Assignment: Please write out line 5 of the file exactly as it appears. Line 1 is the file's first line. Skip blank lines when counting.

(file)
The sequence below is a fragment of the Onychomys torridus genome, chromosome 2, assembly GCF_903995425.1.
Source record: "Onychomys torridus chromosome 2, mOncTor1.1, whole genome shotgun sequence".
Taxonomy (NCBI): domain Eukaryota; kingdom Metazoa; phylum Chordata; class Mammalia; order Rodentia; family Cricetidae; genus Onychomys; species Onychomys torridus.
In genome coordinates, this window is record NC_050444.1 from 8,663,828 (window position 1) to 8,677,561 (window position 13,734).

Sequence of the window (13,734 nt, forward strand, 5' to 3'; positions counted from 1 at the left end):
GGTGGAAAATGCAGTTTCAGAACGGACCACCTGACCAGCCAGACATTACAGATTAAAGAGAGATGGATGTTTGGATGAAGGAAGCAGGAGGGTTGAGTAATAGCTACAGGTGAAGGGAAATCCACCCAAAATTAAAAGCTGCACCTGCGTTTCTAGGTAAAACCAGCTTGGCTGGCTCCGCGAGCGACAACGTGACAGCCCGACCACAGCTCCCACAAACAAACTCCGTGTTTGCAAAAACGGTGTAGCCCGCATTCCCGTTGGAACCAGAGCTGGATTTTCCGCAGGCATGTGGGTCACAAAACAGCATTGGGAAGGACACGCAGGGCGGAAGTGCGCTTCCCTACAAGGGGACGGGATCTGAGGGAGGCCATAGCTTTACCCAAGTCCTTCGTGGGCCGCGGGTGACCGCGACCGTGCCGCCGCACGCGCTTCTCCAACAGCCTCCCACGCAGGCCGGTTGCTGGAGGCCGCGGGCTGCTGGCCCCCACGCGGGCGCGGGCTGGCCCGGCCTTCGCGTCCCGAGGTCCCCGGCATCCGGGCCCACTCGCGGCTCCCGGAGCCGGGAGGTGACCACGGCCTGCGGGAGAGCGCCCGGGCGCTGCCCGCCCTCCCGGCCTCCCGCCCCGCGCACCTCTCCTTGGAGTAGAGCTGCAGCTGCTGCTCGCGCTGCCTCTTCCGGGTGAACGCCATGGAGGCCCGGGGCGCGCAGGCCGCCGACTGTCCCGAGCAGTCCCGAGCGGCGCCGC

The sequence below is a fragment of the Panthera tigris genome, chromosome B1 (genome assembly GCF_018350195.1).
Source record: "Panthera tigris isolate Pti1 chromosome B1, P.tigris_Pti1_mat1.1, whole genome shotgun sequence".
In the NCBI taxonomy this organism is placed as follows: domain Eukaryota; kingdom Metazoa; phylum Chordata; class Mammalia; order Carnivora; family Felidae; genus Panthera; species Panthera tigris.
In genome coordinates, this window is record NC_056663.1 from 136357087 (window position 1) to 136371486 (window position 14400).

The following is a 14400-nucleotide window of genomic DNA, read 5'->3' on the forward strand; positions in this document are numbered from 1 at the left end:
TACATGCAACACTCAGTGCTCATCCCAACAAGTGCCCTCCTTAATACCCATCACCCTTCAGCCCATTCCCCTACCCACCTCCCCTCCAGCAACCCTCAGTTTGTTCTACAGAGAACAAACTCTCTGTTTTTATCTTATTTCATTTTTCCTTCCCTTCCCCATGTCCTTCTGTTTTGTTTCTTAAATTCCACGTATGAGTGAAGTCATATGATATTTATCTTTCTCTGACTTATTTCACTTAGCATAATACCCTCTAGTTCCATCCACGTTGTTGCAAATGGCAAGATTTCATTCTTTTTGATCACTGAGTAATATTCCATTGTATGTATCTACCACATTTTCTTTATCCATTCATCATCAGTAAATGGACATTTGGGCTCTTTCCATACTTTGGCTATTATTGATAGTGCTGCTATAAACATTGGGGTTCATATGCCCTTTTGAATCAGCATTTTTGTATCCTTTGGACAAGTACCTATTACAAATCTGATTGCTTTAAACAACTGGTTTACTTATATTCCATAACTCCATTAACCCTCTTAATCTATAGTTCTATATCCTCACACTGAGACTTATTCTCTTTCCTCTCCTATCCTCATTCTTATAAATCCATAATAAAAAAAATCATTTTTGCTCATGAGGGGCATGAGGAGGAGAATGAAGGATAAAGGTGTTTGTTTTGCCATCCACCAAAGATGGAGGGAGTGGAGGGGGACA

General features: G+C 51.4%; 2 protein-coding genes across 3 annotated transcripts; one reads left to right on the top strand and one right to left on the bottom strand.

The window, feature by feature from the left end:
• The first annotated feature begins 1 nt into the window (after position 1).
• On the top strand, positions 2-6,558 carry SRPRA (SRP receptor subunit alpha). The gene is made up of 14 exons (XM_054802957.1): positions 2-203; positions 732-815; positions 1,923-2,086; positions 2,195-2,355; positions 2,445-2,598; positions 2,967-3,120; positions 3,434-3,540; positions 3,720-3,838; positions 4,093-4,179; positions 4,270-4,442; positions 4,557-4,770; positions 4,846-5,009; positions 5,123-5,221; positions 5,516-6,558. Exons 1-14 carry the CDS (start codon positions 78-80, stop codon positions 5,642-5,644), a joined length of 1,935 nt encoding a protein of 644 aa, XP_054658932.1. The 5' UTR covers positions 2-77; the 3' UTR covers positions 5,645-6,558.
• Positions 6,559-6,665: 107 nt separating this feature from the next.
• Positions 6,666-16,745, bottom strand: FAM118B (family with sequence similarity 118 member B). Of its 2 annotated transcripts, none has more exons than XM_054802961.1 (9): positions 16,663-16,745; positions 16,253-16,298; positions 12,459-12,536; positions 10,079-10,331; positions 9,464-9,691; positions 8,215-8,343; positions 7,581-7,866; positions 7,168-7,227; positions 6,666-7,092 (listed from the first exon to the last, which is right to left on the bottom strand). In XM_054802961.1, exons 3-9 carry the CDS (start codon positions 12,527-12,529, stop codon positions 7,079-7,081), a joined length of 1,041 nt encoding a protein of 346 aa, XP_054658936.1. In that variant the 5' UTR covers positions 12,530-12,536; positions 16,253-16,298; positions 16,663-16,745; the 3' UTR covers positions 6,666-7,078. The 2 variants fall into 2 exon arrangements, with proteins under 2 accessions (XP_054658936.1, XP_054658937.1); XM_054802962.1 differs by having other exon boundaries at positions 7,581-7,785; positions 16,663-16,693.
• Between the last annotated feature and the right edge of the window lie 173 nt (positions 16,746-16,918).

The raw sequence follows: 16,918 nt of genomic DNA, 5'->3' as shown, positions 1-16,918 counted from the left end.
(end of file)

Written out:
Sequence of the window (13,734 nt, forward strand, 5' to 3'; positions counted from 1 at the left end):